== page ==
6 hotel trends to keep an eye on
6 hotel trends to keep an eye on
17 DECEMBER 2014 7:34 AM
Partnering with local artists and an influx of lifestyle brands are two trends that likely will continue in the year ahead.
This year has been big. Having been fortunate to speak at a number of conferences in a wide variety of markets this year (the United States, Europe and the Middle East), I’ve noted similarities between the markets with regard to trends in the hotel industry.
Here are the six industry trends I’m expecting as we move forward: 
  1. Local sourcing: This no longer pertains to the menu only; hoteliers are partnering with local artists and artisans to ground their properties with a sense of place and an understanding of the local culture. Additionally, emphasis on working with sustainable practices and materials continues to drive many decisions in the hospitality industry. This leads me to my next trend…
  2. Think green: I see the idea of “green” as trending toward becoming code for luxury standards. Our socially conscious consumer is demanding “green,” so staying ahead of the game versus minimizing the short-term costs can not only lead to a more desirable product but those innovative ideas and solutions that could set your product apart from the competition. 
  3. Less is more: The trend is toward fewer, but more creative in-house restaurants that will keep guests in the hotel and effectively compete with neighborhood establishments as well as reduce the space required, which could potentially go into another revenue-producing function or potentially streamline a new building to be even more efficient with reduced required program.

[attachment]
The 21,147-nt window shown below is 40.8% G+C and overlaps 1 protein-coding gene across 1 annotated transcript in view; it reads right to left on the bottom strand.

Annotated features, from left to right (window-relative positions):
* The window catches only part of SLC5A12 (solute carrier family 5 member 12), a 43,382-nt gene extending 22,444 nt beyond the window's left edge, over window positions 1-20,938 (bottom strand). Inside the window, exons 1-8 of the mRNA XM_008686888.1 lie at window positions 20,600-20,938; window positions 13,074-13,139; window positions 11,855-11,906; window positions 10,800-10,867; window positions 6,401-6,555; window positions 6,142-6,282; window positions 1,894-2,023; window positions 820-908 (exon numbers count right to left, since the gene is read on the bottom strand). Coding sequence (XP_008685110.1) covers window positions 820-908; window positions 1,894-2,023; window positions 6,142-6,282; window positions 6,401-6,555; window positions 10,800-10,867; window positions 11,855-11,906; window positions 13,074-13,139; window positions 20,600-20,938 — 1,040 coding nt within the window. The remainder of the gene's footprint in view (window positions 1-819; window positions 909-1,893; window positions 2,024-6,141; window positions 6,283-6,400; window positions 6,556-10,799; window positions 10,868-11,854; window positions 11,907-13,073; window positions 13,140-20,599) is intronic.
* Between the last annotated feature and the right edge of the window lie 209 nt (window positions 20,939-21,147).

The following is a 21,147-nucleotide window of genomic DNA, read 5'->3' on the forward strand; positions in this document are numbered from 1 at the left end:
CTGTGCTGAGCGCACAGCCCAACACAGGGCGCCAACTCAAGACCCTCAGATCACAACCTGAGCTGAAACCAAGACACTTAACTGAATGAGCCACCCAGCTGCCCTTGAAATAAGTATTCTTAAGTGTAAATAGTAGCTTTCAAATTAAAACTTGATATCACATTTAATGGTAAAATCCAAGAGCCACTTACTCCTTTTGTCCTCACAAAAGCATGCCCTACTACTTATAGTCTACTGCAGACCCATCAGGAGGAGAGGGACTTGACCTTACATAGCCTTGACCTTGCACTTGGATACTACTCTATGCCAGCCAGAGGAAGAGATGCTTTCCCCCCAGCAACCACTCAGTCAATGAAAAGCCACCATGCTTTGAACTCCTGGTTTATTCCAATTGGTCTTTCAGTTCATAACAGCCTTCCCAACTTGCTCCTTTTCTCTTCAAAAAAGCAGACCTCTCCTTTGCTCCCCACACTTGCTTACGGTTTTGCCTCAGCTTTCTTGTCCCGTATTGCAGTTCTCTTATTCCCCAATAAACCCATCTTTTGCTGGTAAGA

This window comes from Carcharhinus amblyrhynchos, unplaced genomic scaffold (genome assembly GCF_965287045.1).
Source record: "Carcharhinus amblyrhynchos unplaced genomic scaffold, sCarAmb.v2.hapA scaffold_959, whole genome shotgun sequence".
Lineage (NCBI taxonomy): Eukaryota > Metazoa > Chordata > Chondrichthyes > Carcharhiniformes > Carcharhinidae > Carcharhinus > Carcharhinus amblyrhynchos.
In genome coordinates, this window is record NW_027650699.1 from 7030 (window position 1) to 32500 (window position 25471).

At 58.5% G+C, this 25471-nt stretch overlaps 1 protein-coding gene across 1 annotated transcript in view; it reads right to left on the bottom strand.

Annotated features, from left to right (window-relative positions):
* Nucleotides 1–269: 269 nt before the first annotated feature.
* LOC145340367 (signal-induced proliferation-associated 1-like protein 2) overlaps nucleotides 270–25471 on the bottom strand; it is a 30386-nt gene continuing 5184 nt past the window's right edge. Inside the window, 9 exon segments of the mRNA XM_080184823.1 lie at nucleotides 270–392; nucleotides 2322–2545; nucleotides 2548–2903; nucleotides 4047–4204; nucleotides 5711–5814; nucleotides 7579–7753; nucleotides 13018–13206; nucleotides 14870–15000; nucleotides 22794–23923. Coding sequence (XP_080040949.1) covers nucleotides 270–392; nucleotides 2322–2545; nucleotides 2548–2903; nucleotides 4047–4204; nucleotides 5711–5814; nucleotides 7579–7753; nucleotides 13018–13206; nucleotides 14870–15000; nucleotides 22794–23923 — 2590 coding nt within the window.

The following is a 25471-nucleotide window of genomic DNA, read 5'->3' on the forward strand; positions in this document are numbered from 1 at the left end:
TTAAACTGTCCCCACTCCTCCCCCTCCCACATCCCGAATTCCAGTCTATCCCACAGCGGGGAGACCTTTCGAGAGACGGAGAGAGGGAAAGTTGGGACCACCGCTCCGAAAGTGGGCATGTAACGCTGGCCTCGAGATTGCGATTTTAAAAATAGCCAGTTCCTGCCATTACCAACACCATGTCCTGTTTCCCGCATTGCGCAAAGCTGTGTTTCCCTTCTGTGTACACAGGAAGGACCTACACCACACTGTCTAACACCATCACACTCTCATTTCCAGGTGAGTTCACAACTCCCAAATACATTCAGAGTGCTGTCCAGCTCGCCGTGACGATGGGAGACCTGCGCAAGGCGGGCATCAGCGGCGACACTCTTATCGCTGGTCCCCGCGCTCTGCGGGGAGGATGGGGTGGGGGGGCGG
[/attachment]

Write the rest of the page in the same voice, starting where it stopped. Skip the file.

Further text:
4. Show me the money: The majority of spend should always be placed on guest-facing items. The guest’s first impression starts with a visual, followed by each element of service that a guest looks for. Cutting costs that affect the guest experience only cheats the guest out of that unique experience—your differentiator—that you’ve worked so hard to create.
  5. Hotel giants and their boutique lifestyle brands: Hotel companies are taking notice of millennials and their need for approachable, affordable, but unique hotel stays. (Note: Hilton Worldwide Holdings’ recent release of new brand Canopy, Starwood Hotels & Resorts Worldwide’s Aloft brand and Commune Hotels & Resorts’ Tommie brand, to name a few)
  6. Appeal to emotions: Guests are looking for an emotional connection, so always keep in mind the story you are trying to tell. If the story becomes lost during the engineering process, then shift the dollars back to the concept. First impressions are key, so the lobby is the logical space in which to focus to create an impression for guests. Next, be sure to appeal to what is familiar by providing creature comforts in the guestroom. (When doing so, always keep in mind the story you’ve begun to tell in the lobby and throughout the hotel; a uniform message should be clear and approachable for guests.) Our socially savvy millennials, a group that will outnumber the baby boomers by 22 million in 2030, are looking to tell a story on Twitter, Facebook, Instagram, etc. Will you provide them with the tools to tell your story?
I’d love to hear from you! Email me your thoughts on trends at ajakubowski@puccinigroup.com.  
An expert in the hospitality industry, Amy brings demonstrated leadership and an extensive background to the Puccini Group team. A graduate of New York City’s Fashion Institute of Technology with a Bachelor of Fine Arts in Interior Design, Amy is NCIDQ certified and a licensed designer in New York and in Nevada. She is an active member of many professional organizations, including the International Society of Hospitality Consultants (ISHC) and the International Interior Design Association (IIDA). Additionally, Amy recently served as President of the New York Chapter of NEWH and sits on the NCD 2015 International Advisory Board for the Guri World Design Center in Korea.
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